After setting up camp and having some lunch, we spent the afternoon exploring some of the short walks we hadn't done before - the Tallawallai Circuit, the Loop Circuit and the Bellbird Circuit. Very enjoyable. We then headed up to the Teahouse for a glass of wine. Well, it was Happy Hour!

Back at the campsite it was getting chilly, so we got a fire going and with a few more glasses of wine to go with our dinner, settled in for a evening by the fire, before clambering into our very snug bed for a good night's sleep before a big day of bushwalking.

My alarm woke us up Sunday morning and we reluctantly got out of bed and began making a cup of coffee. It was surprisingly dark for 7am, but lots of birds were singing and it promised to be a lovely day. We had breakfast, went and brushed our teeth, came back and made another cuppa. We were planning on being on the trail by 8.30am but when Smithy asked for a time check, to my astonishment it was only 7.10! How did that happen? Uh-oh. I had turned the wrong alarm on! Setting it for 6am, instead of the intended 7am. Oops!

So, at 7.35am, we hauled on our packs and hit the trail. The upside to such an early start? There's no-one else on the trail, which means lots of wildlife is still around. We spotted lots of pademelons (cute little wallaby-type animals) and lots of birds flitted across the trail - too fast for us to identify, unfortunately. The highlight of the day - indeed, the weekend - was when we encountered a young koala climbing a tree not 10 feet away from us. It was the first wild koala sighting for both Smithy and me, so we were both very excited.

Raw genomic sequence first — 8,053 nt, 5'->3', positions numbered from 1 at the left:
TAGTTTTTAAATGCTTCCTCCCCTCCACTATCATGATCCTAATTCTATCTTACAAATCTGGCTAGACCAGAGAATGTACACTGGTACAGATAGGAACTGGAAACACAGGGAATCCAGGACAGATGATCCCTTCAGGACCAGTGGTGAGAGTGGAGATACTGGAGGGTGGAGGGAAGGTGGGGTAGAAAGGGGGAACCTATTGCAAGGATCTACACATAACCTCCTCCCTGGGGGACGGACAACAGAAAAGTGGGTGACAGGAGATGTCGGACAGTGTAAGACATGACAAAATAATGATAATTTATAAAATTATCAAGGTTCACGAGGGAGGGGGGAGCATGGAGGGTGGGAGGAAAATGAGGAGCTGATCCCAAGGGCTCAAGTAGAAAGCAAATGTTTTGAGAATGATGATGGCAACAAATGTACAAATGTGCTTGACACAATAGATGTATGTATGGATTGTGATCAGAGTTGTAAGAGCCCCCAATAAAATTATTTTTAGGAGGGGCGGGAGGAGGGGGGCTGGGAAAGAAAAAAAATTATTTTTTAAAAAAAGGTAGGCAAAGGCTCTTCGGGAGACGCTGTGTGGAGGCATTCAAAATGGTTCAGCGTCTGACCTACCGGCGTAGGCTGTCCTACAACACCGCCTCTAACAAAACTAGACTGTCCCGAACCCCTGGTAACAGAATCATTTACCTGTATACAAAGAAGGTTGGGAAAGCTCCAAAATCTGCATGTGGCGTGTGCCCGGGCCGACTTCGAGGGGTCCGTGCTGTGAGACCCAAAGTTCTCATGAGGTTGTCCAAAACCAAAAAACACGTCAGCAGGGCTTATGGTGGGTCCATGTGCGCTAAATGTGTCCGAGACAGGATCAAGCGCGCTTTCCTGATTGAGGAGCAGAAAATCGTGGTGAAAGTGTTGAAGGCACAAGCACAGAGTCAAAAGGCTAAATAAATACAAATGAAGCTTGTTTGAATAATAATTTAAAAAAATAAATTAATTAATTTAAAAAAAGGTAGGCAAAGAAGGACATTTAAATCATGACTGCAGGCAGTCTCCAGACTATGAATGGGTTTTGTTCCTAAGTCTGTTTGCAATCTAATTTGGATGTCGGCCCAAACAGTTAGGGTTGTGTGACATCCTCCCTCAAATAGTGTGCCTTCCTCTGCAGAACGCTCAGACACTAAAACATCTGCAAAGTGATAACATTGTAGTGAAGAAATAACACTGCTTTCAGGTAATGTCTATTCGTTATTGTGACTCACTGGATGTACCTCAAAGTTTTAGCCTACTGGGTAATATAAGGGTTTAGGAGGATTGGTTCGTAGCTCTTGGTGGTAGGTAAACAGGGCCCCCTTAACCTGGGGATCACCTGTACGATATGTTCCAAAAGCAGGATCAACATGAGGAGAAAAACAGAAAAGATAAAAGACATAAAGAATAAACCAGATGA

New growth glowing like a jewel in the sunlight

Our plan for the day was to hike the Mt Hobwee Circuit, which we had not done before. Instead of coming back via the Border Track, as described in the walk notes, we decided to come back along the Coomera Circuit to avoid retracing our steps. It meant an extra few kilometres to the walk but we figured it would be worth it. We pretty well had the trail to ourselves and spent a glorious morning traipsing along through spectacular rainforest. The air was filled with the constant call and reply of whipbirds, as well as the chitterings of countless unseen birds. Just lovely. We were making really good progress and were surprised that it was only 10.30am when we reached the summit of Mt Hobwee. At this rate, we would be back in camp by early afternoon! After stopping to take a couple of photos, we headed back down to rejoin the main trail (this was the only part of the trail where we had to backtrack - and it was downhill all the way) which we followed until the junction with the Coomera Circuit trail. We were still feeling good, so decided to take the slightly longer way home via the Coomera Circuit, stopping at a picturesque waterfall for a well-earned lunch at 11.15am. We planned to have a leisurely lunch, basking in the sun, but the sudden arrival of some rather large clouds put paid to that as the temperatures quickly dropped and we got going again after only 15 minutes or so, already feeling chilled.